University of Pittsburgh Schools of the Health Sciences. (2010, June 29). Can too much HDL be harmful to women with type 1 diabetes?. ScienceDaily. Retrieved November 26, 2014 from www.sciencedaily.com/releases/2010/06/100627093608.htm
University of Pittsburgh Schools of the Health Sciences. "Can too much HDL be harmful to women with type 1 diabetes?." ScienceDaily. www.sciencedaily.com/releases/2010/06/100627093608.htm (accessed November 26, 2014).

Share This


More From ScienceDaily



More Health & Medicine News

Wednesday, November 26, 2014

Featured Research

from universities, journals, and other organizations


Featured Videos

from AP, Reuters, AFP, and other news services

Pet Dogs to Be Used in Anti-Ageing Trial

Pet Dogs to Be Used in Anti-Ageing Trial

Reuters - Innovations Video Online (Nov. 26, 2014) Researchers in the United States are preparing to discover whether a drug commonly used in human organ transplants can extend the lifespan and health quality of pet dogs. Video provided by Reuters
Powered by NewsLook.com
Today's Prostheses Are More Capable Than Ever

Today's Prostheses Are More Capable Than Ever

Newsy (Nov. 26, 2014) Advances in prosthetics are making replacement body parts stronger and more lifelike than they’ve ever been. Video provided by Newsy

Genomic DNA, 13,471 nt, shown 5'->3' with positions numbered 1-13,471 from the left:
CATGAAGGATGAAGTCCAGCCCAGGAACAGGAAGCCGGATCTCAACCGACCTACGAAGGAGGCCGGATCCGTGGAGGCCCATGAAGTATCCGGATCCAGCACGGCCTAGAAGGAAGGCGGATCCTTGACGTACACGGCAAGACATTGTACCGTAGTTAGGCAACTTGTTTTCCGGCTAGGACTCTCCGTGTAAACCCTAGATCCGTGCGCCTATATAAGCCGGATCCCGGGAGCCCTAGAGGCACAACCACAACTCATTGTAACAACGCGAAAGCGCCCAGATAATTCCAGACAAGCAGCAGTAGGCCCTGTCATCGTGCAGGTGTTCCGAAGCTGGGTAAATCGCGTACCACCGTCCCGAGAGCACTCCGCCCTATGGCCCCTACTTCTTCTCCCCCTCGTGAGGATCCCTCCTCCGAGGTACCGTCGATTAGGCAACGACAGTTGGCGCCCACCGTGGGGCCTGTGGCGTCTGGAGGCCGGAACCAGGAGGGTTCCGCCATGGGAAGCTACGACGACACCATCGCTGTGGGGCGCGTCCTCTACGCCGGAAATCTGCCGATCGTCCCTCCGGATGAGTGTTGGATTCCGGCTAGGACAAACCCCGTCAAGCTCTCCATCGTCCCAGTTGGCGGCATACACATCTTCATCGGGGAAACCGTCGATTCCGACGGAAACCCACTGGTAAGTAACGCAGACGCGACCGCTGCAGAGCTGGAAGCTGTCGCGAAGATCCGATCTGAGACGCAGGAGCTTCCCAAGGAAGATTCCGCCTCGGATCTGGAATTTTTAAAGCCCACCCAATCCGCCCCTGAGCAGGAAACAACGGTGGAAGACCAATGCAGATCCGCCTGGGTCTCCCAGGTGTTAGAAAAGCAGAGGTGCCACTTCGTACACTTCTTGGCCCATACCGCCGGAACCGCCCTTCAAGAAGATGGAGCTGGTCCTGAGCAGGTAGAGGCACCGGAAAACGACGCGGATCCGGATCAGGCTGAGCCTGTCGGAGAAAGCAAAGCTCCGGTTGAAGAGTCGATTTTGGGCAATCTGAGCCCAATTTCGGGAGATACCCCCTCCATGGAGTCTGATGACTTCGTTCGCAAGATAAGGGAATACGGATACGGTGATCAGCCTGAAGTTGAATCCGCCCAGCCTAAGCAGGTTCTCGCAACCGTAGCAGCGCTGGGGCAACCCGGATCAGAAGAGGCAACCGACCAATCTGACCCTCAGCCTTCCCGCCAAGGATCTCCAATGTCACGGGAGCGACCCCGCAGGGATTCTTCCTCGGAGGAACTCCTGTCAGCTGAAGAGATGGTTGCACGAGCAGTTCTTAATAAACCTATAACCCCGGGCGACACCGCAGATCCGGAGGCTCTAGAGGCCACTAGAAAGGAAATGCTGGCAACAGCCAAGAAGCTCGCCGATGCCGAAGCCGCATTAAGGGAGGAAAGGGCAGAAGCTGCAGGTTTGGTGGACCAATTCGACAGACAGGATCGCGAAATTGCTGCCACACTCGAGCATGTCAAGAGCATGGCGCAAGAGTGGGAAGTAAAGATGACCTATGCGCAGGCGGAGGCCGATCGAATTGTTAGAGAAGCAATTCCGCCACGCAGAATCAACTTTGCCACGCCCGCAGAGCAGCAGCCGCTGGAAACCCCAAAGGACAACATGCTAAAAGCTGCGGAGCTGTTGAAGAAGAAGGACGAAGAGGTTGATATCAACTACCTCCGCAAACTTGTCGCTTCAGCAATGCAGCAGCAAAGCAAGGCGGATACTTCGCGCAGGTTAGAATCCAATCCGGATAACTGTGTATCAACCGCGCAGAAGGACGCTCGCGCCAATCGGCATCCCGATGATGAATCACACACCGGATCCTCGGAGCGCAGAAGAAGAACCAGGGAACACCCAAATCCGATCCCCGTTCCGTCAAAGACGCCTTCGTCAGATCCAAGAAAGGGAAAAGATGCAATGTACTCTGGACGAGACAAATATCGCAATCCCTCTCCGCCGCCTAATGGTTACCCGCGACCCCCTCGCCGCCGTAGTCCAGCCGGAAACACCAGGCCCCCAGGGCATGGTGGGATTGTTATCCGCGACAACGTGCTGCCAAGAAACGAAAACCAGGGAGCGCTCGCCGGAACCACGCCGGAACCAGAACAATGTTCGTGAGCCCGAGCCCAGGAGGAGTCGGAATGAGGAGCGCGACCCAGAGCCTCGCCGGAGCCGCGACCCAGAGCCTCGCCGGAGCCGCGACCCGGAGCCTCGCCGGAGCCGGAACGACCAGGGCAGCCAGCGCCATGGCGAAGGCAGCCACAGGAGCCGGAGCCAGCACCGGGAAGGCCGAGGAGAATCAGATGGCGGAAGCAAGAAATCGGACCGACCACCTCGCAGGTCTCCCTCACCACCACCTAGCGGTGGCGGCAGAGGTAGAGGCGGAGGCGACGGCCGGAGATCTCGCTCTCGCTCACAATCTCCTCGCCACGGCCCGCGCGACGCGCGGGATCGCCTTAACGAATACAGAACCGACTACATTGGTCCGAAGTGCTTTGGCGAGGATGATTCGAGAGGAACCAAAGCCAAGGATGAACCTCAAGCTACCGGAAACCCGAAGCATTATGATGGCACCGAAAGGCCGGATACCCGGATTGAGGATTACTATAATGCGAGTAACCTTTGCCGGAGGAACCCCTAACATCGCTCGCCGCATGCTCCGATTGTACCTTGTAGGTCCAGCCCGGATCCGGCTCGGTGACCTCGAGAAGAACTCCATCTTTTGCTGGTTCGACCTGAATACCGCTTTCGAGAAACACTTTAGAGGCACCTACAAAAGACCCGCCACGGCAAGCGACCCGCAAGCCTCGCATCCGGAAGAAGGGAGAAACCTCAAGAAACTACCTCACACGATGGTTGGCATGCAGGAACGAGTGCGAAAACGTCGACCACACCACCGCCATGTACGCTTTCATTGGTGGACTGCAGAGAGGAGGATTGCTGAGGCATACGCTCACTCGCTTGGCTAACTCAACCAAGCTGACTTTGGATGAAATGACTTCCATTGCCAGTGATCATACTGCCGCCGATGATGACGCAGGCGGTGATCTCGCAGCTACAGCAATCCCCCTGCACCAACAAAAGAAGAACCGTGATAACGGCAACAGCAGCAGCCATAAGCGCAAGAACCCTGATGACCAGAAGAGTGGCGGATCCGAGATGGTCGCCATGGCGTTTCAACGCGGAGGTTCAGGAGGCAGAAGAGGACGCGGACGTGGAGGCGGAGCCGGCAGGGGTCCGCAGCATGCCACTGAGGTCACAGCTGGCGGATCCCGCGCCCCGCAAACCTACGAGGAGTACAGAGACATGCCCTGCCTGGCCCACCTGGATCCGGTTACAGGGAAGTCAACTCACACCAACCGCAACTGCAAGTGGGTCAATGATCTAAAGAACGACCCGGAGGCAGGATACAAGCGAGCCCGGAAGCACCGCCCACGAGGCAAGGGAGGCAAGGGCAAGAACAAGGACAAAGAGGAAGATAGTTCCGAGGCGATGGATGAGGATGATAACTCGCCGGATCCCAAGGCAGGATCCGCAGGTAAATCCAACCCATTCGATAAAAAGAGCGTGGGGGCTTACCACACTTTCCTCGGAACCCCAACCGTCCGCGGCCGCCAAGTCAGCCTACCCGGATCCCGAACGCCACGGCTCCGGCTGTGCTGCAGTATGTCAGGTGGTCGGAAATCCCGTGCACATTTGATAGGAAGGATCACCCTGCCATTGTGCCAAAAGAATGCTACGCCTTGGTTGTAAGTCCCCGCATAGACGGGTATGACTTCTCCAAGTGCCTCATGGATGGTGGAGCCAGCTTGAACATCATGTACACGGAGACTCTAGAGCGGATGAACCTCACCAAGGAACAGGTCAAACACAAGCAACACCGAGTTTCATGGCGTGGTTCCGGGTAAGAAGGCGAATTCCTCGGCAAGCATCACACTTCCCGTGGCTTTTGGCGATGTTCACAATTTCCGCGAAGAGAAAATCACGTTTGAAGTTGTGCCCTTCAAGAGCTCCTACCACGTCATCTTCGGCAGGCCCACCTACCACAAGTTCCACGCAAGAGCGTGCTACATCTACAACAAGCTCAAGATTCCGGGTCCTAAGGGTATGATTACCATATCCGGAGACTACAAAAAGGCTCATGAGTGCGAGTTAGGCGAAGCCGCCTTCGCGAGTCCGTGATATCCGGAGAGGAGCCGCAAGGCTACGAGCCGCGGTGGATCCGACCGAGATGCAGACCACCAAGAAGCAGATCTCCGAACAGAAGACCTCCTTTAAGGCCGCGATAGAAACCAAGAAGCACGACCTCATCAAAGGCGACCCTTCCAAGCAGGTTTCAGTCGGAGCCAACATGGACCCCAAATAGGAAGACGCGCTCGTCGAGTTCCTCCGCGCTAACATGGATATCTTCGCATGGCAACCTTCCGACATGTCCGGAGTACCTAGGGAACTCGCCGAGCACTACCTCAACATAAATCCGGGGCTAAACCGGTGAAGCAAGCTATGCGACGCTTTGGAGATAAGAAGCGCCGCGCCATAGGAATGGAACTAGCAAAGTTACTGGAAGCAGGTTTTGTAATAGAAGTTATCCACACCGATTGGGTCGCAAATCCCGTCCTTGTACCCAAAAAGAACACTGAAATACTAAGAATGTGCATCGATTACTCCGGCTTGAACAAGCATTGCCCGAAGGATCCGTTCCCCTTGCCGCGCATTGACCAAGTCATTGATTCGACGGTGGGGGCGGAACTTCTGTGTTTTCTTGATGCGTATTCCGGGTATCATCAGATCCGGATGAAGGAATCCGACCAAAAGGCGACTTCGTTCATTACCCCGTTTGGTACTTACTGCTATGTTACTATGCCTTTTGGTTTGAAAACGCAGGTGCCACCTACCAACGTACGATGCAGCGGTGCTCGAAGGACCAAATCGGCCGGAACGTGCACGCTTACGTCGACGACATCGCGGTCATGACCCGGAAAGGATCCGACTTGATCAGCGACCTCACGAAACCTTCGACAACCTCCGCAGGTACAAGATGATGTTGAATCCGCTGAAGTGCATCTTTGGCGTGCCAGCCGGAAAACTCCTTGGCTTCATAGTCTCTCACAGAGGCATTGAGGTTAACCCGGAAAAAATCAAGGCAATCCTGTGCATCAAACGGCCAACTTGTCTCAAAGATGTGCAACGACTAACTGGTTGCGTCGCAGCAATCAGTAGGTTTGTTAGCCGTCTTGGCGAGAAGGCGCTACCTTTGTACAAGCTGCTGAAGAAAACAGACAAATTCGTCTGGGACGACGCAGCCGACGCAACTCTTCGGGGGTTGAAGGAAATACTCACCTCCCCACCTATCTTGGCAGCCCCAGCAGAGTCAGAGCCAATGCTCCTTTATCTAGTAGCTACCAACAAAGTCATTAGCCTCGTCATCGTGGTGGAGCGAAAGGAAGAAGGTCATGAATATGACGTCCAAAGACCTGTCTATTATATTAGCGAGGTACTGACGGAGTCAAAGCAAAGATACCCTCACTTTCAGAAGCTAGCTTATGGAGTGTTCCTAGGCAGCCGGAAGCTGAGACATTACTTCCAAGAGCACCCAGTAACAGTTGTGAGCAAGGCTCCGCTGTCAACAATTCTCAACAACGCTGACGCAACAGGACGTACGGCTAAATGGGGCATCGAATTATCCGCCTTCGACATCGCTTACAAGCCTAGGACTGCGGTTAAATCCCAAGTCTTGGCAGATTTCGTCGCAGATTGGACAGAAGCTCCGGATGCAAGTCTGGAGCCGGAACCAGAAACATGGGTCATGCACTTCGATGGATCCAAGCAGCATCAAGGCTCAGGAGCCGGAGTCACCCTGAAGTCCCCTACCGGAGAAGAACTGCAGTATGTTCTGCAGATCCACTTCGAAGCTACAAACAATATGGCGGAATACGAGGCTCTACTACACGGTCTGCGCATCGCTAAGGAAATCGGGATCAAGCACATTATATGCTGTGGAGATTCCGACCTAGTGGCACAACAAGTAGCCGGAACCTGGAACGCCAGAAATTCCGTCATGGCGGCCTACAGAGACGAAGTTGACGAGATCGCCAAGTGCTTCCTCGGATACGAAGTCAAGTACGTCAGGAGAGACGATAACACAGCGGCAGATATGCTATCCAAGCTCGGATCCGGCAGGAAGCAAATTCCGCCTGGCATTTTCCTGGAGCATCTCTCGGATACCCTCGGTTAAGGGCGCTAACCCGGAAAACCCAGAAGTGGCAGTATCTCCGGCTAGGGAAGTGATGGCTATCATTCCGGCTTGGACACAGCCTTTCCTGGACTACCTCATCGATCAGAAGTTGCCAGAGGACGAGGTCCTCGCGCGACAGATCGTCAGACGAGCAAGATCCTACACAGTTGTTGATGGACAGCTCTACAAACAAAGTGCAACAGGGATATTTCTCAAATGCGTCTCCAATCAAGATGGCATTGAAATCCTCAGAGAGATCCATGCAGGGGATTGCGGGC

Powered by NewsLook.com
From Popcorn To Vending Snacks: FDA Ups Calorie Count Rules

From Popcorn To Vending Snacks: FDA Ups Calorie Count Rules

Newsy (Nov. 25, 2014) The US FDA is announcing new calorie rules on Tuesday that will require everywhere from theaters to vending machines to include calorie counts. Video provided by Newsy
Powered by NewsLook.com
Daily Serving Of Yogurt Could Reduce Risk Of Type 2 Diabetes

Daily Serving Of Yogurt Could Reduce Risk Of Type 2 Diabetes

Newsy (Nov. 25, 2014) Need another reason to eat yogurt every day? Researchers now say it could reduce a person's risk of developing type 2 diabetes. Video provided by Newsy
Powered by NewsLook.com

Search ScienceDaily

Number of stories in archives: 140,361

Find with keyword(s):
Enter a keyword or phrase to search ScienceDaily for related topics and research stories.

Save/Print:
Share:

Breaking News:

Strange & Offbeat Stories


Health & Medicine

Mind & Brain

Living & Well

In Other News

... from NewsDaily.com

Science News

Health News

Environment News

Technology News



Save/Print:
Share:

Free Subscriptions


Get the latest science news with ScienceDaily's free email newsletters, updated daily and weekly. Or view hourly updated newsfeeds in your RSS reader:

Get Social & Mobile


Keep up to date with the latest news from ScienceDaily via social networks and mobile apps:

Have Feedback?


Tell us what you think of ScienceDaily -- we welcome both positive and negative comments. Have any problems using the site? Questions?
Mobile: iPhone Android Web
Follow: Facebook Twitter Google+
Subscribe: RSS Feeds Email Newsletters
Latest Headlines Health & Medicine Mind & Brain Space & Time Matter & Energy Computers & Math Plants & Animals Earth & Climate Fossils & Ruins